President Donald Trump re-tweeted troubling statistics today about the voter fraud in California and, predictably, the left is calling him a liar.
But the truth is on his side.
In January, California and Los Angeles County agreed to purge as many as 1.5 million inactive voter registrations across the state as part of a court settlement finalized with Judicial Watch, a political watchdog.
Judicial Watch sued the county and state voter-registration agencies, arguing that the California government was not complying with a federal law requiring the removal of inactive registrations that remain after two general elections, or two to four years.
Inactive voter registrations, for the most part, occur when voters move to another country or state or pass away but remain on the rolls. The lawsuit alleged that Los Angeles County, with its more than 10 million residents, has more voter registrations than it has citizens old enough to register with a registration rate of 112 percent of its adult citizen population.
The entire state of California had a registration rate of 101 percent of age-eligible citizens.
These ineligible voters continue to receive mail-in ballots which can easily be used to cast illegal votes by family, friends, neighbors, etc.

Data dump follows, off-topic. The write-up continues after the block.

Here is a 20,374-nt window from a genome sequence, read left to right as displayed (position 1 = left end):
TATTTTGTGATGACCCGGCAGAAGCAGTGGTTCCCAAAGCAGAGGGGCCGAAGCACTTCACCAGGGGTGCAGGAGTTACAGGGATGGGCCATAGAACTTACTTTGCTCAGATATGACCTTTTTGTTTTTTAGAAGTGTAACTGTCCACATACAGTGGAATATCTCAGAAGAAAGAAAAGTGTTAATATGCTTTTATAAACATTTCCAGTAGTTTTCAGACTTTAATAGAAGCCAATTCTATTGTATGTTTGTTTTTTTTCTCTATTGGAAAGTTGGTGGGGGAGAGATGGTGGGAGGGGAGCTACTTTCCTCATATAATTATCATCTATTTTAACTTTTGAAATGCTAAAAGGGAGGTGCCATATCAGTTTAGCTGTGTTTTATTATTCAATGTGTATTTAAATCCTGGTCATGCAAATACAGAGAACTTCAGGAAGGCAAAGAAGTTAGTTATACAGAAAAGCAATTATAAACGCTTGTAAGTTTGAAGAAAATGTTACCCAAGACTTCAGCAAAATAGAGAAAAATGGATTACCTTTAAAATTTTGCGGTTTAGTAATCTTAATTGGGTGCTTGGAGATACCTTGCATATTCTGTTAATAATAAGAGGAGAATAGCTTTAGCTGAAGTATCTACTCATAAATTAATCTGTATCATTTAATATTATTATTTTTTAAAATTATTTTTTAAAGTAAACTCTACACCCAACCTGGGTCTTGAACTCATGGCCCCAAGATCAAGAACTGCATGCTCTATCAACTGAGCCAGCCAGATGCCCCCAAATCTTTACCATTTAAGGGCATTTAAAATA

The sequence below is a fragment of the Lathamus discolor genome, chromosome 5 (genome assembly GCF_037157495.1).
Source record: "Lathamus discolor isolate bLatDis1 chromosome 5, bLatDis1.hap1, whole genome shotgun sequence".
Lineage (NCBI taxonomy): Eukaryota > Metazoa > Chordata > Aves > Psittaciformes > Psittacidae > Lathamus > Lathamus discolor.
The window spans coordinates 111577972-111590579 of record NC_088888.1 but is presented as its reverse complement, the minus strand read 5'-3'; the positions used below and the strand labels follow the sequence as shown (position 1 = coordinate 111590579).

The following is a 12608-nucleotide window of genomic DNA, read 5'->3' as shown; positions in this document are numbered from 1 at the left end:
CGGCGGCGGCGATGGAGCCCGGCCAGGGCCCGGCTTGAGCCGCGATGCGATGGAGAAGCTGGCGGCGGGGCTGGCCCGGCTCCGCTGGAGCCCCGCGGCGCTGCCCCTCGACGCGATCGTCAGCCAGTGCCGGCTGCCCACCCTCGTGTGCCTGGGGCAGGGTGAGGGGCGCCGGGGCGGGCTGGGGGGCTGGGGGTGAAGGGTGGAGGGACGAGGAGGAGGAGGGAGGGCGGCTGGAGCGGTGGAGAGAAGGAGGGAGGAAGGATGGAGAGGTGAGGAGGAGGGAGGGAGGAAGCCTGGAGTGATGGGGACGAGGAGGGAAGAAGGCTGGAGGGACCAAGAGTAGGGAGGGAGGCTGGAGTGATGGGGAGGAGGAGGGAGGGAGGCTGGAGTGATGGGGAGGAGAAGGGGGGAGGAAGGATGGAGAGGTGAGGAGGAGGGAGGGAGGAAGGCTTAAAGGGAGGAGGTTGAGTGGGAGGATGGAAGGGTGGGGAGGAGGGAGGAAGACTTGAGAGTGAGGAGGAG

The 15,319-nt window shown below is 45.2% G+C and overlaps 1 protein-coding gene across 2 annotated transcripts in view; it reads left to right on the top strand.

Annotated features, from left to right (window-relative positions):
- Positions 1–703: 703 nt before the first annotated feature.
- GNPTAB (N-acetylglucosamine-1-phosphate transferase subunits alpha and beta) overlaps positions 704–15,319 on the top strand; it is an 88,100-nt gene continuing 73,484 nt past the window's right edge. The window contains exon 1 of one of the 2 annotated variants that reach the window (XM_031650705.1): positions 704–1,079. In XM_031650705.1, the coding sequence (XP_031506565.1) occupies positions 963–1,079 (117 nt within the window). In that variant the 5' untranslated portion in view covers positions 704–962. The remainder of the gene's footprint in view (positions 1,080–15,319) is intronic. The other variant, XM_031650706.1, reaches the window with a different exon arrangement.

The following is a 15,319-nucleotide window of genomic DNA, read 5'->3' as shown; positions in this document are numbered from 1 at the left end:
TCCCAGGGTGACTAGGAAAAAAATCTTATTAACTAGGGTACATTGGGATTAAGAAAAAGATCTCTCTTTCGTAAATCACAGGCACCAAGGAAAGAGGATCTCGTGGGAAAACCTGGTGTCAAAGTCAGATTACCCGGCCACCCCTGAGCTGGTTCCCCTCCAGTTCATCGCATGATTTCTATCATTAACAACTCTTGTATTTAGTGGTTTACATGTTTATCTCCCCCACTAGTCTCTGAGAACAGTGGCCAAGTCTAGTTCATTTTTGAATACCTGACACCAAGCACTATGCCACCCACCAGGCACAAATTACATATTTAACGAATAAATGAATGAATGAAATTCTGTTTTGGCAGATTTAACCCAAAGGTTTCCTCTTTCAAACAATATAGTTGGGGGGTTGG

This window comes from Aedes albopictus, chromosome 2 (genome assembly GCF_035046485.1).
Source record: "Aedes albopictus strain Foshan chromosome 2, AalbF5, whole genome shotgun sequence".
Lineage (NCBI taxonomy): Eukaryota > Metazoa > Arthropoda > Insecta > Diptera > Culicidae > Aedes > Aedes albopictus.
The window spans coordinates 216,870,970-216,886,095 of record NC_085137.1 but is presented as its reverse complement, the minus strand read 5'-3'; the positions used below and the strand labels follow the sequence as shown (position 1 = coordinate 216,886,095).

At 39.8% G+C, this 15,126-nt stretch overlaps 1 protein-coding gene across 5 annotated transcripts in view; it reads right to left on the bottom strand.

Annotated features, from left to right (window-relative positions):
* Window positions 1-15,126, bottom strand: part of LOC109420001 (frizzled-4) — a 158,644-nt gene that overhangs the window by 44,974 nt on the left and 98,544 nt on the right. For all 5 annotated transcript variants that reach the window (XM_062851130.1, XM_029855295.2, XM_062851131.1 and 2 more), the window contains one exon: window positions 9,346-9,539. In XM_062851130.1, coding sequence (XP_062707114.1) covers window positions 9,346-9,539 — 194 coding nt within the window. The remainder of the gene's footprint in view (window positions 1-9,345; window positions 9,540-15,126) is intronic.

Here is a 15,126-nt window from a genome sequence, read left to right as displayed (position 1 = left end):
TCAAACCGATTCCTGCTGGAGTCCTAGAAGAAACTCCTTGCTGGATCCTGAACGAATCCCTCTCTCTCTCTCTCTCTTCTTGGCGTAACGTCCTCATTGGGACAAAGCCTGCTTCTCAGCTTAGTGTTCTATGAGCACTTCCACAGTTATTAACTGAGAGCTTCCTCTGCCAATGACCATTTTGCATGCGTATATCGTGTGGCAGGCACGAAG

This is why Trump tweeted that it’s no wonder California is a “blue state.”
Judicial Watch said the California settlement would “clean up election rolls in Los Angeles County and California—and set a nationwide precedent to ensure that states take reasonable steps to ensure that dead and other ineligible voters are removed from the rolls.”
Secretary of State Alex Padilla tried to assure California voters that it would not lead to “unnecessary removal of active and eligible voters.”
“Safeguards remain in place to ensure voter-list maintenance procedures are followed before canceling any voter registration records,” Padilla said in a statement.
Padilla also hailed California as a leader in implementing election reforms to improve voter “participation.”
California Department of Motor Vehicle’s new process of automatically registering people to vote when they get a drivers license, which began in late April of last year, was credited with boosting voter registration and turnout to historic highs.
That so-called motor-voter law also raised still-unanswered questions about the number of illegal immigrants and other non-citizens who may be voting. California officials still cannot say whether non-citizens voted in the last election, the Sacramento Bee reported .
In January, Padilla confirmed for the first time that his office is actively investigating whether illegal immigrants and other non-citizens voted last year because the DMV erroneously registered them to vote.
Bloated and inaccurate voter registration rolls make it more difficult for the democratic process to work—hampering political groups in their efforts to send targeted mailings and pursue get-out-the-vote efforts.
Such flimsy voter rolls also are keeping California democrat blue.